Readers offer their best tips for texting faster, digging up unexpected hard drive hogs, and bringing up a quick scratchpad with a universal keyboard shortcut.
About the Tips Box: Every day we receive boatloads of great reader tips in our inbox, but for various reasons — maybe they're a bit too niche, maybe we couldn't find a good way to present it, or maybe we just couldn't fit it in — the tip didn't make the front page. From the Tips Box is where we round up some of our favourites for your buffet-style consumption. Got a tip of your own to share? Email it to tips at lifehacker.com.au.
Use the Windows 7 Taskbar to Prioritise Your Tasks
Reader Joshua Lambrose writes:
I'm a Graphic Designer/Developer so I have a LOT of stuff to do with a lot of windows. A trick I like to use is to wipe my entire task bar of pinned apps, (I know that back pedals on one of Windows 7's features) so I only have my opened applications on the taskbar. The application furthest to the right is of course the most newly opened, so I use the taskbar itself as a priority setter for my applications. I can have Dreamweaver open to do some website maintenance, so if I need to do that first I move the icon to the right and close it when I'm done (or when I know I won't need it again). Then I move on to the task that is now the furthest to the right. Obviously this won't work with tasks within a browser as the browser takes up one taskbar icon, but you can use the tabs within the browser to replicate the same technique!
Go Straight to Your Text Editor with Windows+N
Readers PrairieMoon and Platypus Man discuss a shortcut they both use to open a text editor for quick-access note taking. PrairieMoon:
This is a tiplet for people having trouble with typing in the message box. I mean that time lag between key presses. I keep a copy of my favourite Notepad replacement open. Metapad. Anyway it can be whatever text editor you're into. Just keep it open, because it's bound to be more responsive than a gawker box. Once you're done typing your comment opus, select it all, and paste it in to the box. Lots of geeks know this, do this. But some don't. And some just forget, and then they suffer for it. :)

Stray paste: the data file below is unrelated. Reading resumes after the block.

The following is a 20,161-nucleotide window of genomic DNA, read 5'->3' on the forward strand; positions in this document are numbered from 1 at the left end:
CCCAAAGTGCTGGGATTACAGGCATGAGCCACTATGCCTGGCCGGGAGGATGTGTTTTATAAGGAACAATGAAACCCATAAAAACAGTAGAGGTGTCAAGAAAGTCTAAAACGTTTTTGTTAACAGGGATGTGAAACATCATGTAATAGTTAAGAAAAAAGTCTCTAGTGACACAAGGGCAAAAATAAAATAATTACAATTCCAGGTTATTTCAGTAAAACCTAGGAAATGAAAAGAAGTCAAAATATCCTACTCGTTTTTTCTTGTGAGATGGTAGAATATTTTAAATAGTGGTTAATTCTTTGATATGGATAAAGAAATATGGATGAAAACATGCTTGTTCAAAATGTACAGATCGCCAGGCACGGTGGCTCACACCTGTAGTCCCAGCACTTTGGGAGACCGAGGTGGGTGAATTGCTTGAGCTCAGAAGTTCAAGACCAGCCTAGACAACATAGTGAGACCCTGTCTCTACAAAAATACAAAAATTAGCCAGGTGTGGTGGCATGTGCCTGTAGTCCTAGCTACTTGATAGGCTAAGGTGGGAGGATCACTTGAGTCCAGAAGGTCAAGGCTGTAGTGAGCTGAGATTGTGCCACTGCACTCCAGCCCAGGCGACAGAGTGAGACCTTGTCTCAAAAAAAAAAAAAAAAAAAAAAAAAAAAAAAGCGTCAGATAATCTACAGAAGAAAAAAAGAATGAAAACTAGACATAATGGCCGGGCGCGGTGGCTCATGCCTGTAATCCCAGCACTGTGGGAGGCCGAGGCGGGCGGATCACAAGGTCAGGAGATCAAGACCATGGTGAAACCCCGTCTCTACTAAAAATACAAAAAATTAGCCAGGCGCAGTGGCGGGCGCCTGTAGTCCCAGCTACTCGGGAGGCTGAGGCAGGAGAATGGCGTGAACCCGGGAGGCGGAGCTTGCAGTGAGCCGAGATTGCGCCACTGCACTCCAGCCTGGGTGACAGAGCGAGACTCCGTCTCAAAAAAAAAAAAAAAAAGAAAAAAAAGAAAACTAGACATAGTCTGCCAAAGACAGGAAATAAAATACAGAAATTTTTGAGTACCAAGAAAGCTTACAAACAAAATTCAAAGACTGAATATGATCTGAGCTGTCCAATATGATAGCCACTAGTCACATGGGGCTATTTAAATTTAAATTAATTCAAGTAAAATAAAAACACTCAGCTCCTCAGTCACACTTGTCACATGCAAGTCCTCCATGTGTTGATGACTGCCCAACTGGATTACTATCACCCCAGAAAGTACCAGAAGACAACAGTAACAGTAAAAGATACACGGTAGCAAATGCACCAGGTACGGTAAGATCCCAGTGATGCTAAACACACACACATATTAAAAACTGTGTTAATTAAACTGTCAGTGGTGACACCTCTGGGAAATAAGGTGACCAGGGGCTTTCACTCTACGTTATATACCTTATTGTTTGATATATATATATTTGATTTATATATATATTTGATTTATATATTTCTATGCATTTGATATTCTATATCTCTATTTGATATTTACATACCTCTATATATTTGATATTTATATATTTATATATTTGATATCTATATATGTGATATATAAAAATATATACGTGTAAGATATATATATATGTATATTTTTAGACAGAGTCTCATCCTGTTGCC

Yeah, I do this whenever the lag becomes too much to tolerate. The way I do it is that I just open Notepad via an AHK shortcut (Win+N), type, and then close when I'm done. Same basic idea.
Good key combo! I use Win-N as well. But now my laziness and impatience demons are taking more control of me. More and more, they are clammering for a single key. How long before even that isn't enough for them?? If I weren't using capslock as a second enter key, I'd give it to notepad.
To accomplish this with AutoHotkey, take a look at our previous guide to turning any action into a keyboard shortcut. If you create a desktop shortcut to your notepad of choice, you can also use Windows' built-in shortcut option in the shortcut's Properties dialog (illustrated in the screenshot above).
Use Chrome to Phone for Quicker Texting on Android
Reader jesseg writes:
Here's a tip in case you have to type a lot of text on your Android phone (if you're sending a text, for example), but you don't feel like using your phone's keyboard. In Chrome on your computer, open any webpage that has a text-entry form and type whatever you want into the form. Highlight the text, right-click it, then click "Chrome to Phone." You'll then get the text copied to your phone's clipboard, where you can simply paste it wherever you want. Of course, you need to have Chrome to Phone installed on your phone and the extension installed in Chrome, but you'd be crazy not to have them installed anyway.
To which reader Platypus Man added:
And just like anything with the Chrome to Phone app/extension, you can do the same exact thing in Firefox with the FoxToPhone extension.
Free Up Hard Drive Space by Cleaning Out Chrome's Previous-Version Graveyard
Reader Cheddar-Bob writes:
Recently I put in a 64gb SSD into my mac mini and since then, I have been on the watch to free up space as much as possible. Using GrandPerspective (Mac - see WinDirStat if you're on Windows), I found that Google Chrome was somewheres around 2 GB! I knew that shouldn't be, so i explored the package contents a bit to find that it keeps every old version it downloads automatically. Obviously you probably only need if few of those if any. Not being sure if I could safely delete those or not, so I just threw Chrome away and redownlooded it. The size of Chrome is probably dependent on how long you have used it for, so YMMV. The nice thing is, that your preferences are all intact even if you redownload it!